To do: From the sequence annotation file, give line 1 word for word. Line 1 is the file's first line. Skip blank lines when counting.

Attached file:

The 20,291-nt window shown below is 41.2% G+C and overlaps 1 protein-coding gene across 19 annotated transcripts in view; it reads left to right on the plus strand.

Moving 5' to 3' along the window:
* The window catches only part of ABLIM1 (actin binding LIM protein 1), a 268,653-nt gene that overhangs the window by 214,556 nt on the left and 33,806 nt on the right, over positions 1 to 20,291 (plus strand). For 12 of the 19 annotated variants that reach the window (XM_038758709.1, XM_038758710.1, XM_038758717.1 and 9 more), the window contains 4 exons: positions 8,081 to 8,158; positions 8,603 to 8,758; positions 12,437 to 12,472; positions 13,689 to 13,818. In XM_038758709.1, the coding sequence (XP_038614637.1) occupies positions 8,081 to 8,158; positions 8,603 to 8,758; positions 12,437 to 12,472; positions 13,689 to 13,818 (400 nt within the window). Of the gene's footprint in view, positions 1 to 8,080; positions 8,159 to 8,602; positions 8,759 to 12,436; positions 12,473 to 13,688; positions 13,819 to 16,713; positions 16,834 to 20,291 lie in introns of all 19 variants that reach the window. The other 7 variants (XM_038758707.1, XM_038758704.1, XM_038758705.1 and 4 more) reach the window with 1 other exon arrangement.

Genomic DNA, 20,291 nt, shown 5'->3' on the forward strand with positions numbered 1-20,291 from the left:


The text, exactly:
The 20,291-nt window shown below is 41.2% G+C and overlaps 1 protein-coding gene across 19 annotated transcripts in view; it reads left to right on the plus strand.